We were in sunny Bournemouth this past Sunday and had such a wonderful time! The fair was held at the Pavillion Theatre with some fantastic views of the seafront. We thought we would share these pictures of all the many treasures we came across on the day. We will be back after August so do keep your eyes peeled for dates over on our Facebook Page
Work monochrome sixties chic in this super sweet daisy print shift dress. In a light yet luxe crepe fabric, this style is and easy and flattering wear. Team yours with cute brogues, opaques and a snuggly mohair jumper for total autumn style.
One thing we absolutely love about our fairs is hunting through all of the vintage goodies and seeing what treasures we can find from the many outstanding traders. Its always especially exciting when we find a real gem...
And what do we have here? An original Twiggy?!
This gorgeous turquoise frill baby doll dress is a 1960’s original by one of our favourite models and fashion icons, the gorgeous Lesley Hornby, more commonly known as “Twiggy”!
I came across this beauty at our last Southampton event and I just couldn’t say no. As its such a lovely little thing and a rare one to track down, I thought it would be appropriate to tell you all a little about the “Twiggy” brand and how it all started J
The “Twiggy Dresses” brand came about when the famous model was approached to launch her own label by a well-known dress manufacturer called Berkertex.
What Twiggy was soon to find out was that Berkertex just wanted her name on designs that were already in production, and that’s when she decided to work with a company where she would have more input.
Which is where “Taramina Textiles” came into play!
The company was run by two brothers-in-law, Leonard Bloomburg and Sydney Hills. As they originally made old lady frocks and wedding dresses the teenage market was something quite new to them which was great for Twiggy, as it meant a completely blank page. Right from the start it was agreed everything would be things that she would be happy to wear.
Twiggy even had input into choosing the designers – Pamela Proctor and Paul Babb who were young creative types straight from the Royal College of Art. They would meet two or three times a week to discuss designs and ideas, and as someone who had always wanted to be a clothes designer and had made many of her own clothes, Twiggy truly envied the two designers she worked so closely with, but they made a great team
“I dress very strangely some times and the things that suit me wouldn’t suit everyone else. So things have to be adapted and sometimes toned down to make them commercial.”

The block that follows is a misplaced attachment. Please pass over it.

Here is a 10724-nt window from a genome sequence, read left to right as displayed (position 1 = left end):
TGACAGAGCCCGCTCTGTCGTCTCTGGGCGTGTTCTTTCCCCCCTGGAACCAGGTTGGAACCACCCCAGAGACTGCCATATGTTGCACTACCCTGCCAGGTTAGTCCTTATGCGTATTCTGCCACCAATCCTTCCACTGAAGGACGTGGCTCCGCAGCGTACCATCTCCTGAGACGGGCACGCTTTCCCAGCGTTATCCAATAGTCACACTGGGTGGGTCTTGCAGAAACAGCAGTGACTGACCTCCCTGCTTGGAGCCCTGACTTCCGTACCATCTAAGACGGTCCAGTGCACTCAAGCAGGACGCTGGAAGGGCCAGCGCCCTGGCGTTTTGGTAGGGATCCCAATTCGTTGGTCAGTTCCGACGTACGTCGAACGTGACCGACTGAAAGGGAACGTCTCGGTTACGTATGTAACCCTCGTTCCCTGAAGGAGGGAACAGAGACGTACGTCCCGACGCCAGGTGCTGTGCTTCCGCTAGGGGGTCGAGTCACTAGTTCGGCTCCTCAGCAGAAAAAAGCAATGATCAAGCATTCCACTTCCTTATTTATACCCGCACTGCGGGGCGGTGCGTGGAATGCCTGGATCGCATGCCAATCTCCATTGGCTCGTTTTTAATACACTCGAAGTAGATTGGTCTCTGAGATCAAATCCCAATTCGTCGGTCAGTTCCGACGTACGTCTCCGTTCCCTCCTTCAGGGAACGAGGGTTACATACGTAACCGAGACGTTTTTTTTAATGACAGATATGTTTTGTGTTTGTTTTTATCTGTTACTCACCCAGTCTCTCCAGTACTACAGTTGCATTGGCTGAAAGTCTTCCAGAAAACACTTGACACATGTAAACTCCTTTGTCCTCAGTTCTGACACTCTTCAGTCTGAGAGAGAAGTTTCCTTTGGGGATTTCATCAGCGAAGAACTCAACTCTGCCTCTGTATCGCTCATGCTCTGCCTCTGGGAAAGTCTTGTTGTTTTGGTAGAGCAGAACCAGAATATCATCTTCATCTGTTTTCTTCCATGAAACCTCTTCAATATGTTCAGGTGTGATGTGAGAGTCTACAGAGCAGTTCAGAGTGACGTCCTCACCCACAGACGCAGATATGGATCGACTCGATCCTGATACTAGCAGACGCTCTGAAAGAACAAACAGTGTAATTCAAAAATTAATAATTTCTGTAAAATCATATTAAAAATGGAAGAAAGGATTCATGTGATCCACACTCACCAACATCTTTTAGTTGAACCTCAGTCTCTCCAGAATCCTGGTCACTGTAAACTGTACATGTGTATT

The range was launched to the Press in November 1966 via a range of photographs taken by Barry Lategan (whose photo had launched her career as “the face of ’66”), an advertising campaign using the slogan “it’s a twiggy world”, and amazingly Twiggy’s only catwalk modelling. “In those days you didn’t do both and the top girls were photographic models only. Given the fact that nothing ever fitted me (what you don’t see in the photographs is the bulldog clips and safety pins at the back) its a good thing. But the Twiggy Dresses were made with me in mind.”
The range was highly priced – ranging between 6 and 12 guineas at a time when a decent high street skirt would be 50 shillings. Apart from the famous celebrity behind the expensive label, an added sales technique was the unusual “portrait hanger” with the models face on, that came free with every piece of clothing as well as Twiggy mannequins in shop windows.
The personal input and strong branding enabled the label to run successfully for three years from 1967 – 1970.
In 1956, Ruth and Elliot Handler were visiting Germany on holiday with their children, Barbara and Kenneth when they found a novelty doll intended as a novelty for adults based on the Bild newspaper cartoon strip 'Lilli'. Ruth had previously been trying to sell the idea of a 1/6 scale fashion doll to Mattel to no success but when she saw Lilli she snapped her up, took her home, reworked her and named her 'Barbie' after her daughter. Barbie premiered at the 1959 American International Toy fair and the world's first 11 and a half inch fashion model was born!
Lilli was intended as a joke gift for adults rather than a child's plaything. Ruth Handler saw the potential that little girls might want to pretend at playing adults with dolls and a wonderful idea came about.
1959 Barbiein her 'zebra' print bathing suit and high ponytail captured the imaginations of little girls who wanted to be pretty, grown up and independent just like her.
Barbie's on TV!
Early '60s Barbie in her stiff costume-like outfit
Barbie proved to be wildly successful and soon acquired a boyfriend named Ken (after the Handlers' son, Kenneth. Not weird at all then!) but after a few years her look became stuffy, she looked like a lady in her late 30s, not the fun carefree young woman she set out as. Her clothing was beautifully made but matronly and dated and her sales suffered as other, more youthful dolls came onto the market. She needed a revamp, the swinging sixties just happened to occur at the right time...